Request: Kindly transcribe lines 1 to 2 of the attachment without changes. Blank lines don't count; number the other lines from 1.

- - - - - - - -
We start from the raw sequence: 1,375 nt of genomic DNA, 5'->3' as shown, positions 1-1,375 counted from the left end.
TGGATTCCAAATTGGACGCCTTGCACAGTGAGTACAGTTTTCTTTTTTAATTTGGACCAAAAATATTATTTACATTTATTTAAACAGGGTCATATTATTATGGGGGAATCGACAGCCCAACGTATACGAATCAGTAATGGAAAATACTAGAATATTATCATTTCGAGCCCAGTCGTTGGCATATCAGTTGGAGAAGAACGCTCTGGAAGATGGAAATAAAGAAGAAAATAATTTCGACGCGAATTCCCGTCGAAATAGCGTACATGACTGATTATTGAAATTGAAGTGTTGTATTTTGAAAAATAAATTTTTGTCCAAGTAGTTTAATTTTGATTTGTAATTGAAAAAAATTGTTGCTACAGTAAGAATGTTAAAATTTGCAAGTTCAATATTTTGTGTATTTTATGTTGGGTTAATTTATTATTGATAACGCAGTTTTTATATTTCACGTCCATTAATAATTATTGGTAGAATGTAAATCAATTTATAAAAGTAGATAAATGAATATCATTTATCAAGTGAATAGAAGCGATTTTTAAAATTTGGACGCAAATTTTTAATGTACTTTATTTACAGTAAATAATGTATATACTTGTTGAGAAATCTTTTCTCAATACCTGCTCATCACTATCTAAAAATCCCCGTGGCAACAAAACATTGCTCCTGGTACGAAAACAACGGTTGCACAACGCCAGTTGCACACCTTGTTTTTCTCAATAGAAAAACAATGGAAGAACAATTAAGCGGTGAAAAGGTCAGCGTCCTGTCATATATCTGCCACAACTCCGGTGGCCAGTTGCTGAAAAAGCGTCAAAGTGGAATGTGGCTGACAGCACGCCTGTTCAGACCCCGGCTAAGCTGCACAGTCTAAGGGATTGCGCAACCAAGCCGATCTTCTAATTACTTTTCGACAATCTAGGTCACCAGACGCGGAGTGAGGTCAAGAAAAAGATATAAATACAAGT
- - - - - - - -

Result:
We start from the raw sequence: 1,375 nt of genomic DNA, 5'->3' as shown, positions 1-1,375 counted from the left end.
TGGATTCCAAATTGGACGCCTTGCACAGTGAGTACAGTTTTCTTTTTTAATTTGGACCAAAAATATTATTTACATTTATTTAAACAGGGTCATATTATTATGGGGGAATCGACAGCCCAACGTATACGAATCAGTAATGGAAAATACTAGAATATTATCATTTCGAGCCCAGTCGTTGGCATATCAGTTGGAGAAGAACGCTCTGGAAGATGGAAATAAAGAAGAAAATAATTTCGACGCGAATTCCCGTCGAAATAGCGTACATGACTGATTATTGAAATTGAAGTGTTGTATTTTGAAAAATAAATTTTTGTCCAAGTAGTTTAATTTTGATTTGTAATTGAAAAAAATTGTTGCTACAGTAAGAATGTTAAAATTTGCAAGTTCAATATTTTGTGTATTTTATGTTGGGTTAATTTATTATTGATAACGCAGTTTTTATATTTCACGTCCATTAATAATTATTGGTAGAATGTAAATCAATTTATAAAAGTAGATAAATGAATATCATTTATCAAGTGAATAGAAGCGATTTTTAAAATTTGGACGCAAATTTTTAATGTACTTTATTTACAGTAAATAATGTATATACTTGTTGAGAAATCTTTTCTCAATACCTGCTCATCACTATCTAAAAATCCCCGTGGCAACAAAACATTGCTCCTGGTACGAAAACAACGGTTGCACAACGCCAGTTGCACACCTTGTTTTTCTCAATAGAAAAACAATGGAAGAACAATTAAGCGGTGAAAAGGTCAGCGTCCTGTCATATATCTGCCACAACTCCGGTGGCCAGTTGCTGAAAAAGCGTCAAAGTGGAATGTGGCTGACAGCACGCCTGTTCAGACCCCGGCTAAGCTGCACAGTCTAAGGGATTGCGCAACCAAGCCGATCTTCTAATTACTTTTCGACAATCTAGGTCACCAGACGCGGAGTGAGGTCAAGAAAAAGATATAAATACAAGT